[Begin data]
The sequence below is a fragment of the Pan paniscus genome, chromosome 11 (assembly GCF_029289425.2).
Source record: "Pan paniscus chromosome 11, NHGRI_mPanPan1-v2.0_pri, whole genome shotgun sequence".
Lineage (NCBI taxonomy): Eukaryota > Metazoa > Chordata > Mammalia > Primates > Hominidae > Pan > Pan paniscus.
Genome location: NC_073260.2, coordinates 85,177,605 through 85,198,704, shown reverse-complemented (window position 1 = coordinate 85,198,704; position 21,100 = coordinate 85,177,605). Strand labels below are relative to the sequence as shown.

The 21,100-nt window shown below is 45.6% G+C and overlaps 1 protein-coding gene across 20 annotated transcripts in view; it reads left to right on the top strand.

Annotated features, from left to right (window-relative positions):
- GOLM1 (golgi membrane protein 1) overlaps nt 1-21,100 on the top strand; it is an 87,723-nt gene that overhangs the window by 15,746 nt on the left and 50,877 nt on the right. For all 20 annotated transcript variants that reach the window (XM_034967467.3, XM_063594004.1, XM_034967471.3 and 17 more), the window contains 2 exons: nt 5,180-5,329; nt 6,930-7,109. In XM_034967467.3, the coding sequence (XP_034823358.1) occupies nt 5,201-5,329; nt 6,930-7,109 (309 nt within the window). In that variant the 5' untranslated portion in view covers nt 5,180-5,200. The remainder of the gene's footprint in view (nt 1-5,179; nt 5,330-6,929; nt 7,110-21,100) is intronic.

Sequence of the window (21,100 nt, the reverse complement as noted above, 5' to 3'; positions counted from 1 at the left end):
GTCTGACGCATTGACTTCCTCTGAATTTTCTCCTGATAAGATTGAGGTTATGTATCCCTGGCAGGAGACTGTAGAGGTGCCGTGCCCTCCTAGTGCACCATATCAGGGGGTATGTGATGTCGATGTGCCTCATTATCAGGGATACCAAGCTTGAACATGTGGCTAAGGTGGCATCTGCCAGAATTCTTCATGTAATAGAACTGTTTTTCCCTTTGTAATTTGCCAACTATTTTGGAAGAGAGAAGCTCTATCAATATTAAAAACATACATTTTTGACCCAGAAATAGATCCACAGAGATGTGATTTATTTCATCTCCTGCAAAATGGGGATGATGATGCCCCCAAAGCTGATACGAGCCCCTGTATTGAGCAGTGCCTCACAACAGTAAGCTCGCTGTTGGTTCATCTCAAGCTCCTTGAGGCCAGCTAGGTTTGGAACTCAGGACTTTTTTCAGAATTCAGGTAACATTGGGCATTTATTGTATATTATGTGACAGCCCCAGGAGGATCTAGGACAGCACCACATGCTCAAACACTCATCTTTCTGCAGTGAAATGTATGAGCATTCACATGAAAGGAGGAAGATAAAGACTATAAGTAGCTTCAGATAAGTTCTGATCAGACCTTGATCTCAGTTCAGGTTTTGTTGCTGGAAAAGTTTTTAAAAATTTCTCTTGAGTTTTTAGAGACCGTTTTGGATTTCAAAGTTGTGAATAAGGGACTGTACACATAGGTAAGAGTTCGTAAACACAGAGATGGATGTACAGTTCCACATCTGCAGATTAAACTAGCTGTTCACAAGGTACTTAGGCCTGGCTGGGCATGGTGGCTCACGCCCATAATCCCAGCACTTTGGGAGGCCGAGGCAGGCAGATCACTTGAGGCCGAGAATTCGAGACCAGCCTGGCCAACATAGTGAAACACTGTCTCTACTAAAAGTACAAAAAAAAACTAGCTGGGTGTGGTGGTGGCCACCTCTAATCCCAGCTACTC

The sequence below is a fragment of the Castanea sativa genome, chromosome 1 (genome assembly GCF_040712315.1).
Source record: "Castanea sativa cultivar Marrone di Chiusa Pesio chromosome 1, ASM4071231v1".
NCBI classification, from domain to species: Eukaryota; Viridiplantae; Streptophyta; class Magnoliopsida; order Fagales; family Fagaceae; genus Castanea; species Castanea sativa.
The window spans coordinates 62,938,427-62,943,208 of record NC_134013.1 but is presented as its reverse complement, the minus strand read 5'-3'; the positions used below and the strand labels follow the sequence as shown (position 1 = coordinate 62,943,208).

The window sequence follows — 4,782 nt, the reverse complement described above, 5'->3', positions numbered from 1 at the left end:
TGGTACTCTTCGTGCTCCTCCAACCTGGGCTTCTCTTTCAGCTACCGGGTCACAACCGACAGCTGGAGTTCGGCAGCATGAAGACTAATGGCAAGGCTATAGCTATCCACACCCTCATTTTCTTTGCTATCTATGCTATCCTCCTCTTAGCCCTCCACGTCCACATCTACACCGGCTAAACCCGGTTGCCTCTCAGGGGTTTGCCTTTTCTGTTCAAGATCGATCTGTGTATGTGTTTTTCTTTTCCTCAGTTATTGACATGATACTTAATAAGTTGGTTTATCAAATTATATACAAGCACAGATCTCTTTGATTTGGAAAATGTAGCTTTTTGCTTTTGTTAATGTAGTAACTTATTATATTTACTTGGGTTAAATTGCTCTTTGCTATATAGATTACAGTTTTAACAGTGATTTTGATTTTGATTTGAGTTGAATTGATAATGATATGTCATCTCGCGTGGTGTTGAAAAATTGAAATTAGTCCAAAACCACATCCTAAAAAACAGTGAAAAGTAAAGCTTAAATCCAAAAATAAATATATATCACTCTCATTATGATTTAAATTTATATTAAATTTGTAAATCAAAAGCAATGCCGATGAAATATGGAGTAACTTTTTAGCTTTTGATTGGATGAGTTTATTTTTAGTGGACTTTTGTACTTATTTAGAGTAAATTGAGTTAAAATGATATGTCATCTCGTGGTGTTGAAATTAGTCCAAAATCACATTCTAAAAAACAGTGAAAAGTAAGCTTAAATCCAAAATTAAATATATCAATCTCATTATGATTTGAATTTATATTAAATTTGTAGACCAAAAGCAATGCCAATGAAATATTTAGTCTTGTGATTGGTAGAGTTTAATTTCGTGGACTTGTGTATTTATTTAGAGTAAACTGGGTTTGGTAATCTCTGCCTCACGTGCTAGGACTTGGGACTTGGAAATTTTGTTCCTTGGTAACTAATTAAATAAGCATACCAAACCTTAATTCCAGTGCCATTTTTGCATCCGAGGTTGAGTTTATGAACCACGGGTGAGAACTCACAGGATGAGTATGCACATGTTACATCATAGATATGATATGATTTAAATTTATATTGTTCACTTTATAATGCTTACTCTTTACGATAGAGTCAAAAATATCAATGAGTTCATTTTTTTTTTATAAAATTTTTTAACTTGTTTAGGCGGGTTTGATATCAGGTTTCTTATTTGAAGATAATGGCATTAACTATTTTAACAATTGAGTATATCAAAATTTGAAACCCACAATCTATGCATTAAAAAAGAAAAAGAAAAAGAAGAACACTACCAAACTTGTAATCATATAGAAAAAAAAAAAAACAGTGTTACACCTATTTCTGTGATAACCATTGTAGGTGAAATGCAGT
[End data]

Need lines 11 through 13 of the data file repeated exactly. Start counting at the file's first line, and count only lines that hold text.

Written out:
Source record: "Castanea sativa cultivar Marrone di Chiusa Pesio chromosome 1, ASM4071231v1".
NCBI classification, from domain to species: Eukaryota; Viridiplantae; Streptophyta; class Magnoliopsida; order Fagales; family Fagaceae; genus Castanea; species Castanea sativa.
The window spans coordinates 62,938,427-62,943,208 of record NC_134013.1 but is presented as its reverse complement, the minus strand read 5'-3'; the positions used below and the strand labels follow the sequence as shown (position 1 = coordinate 62,943,208).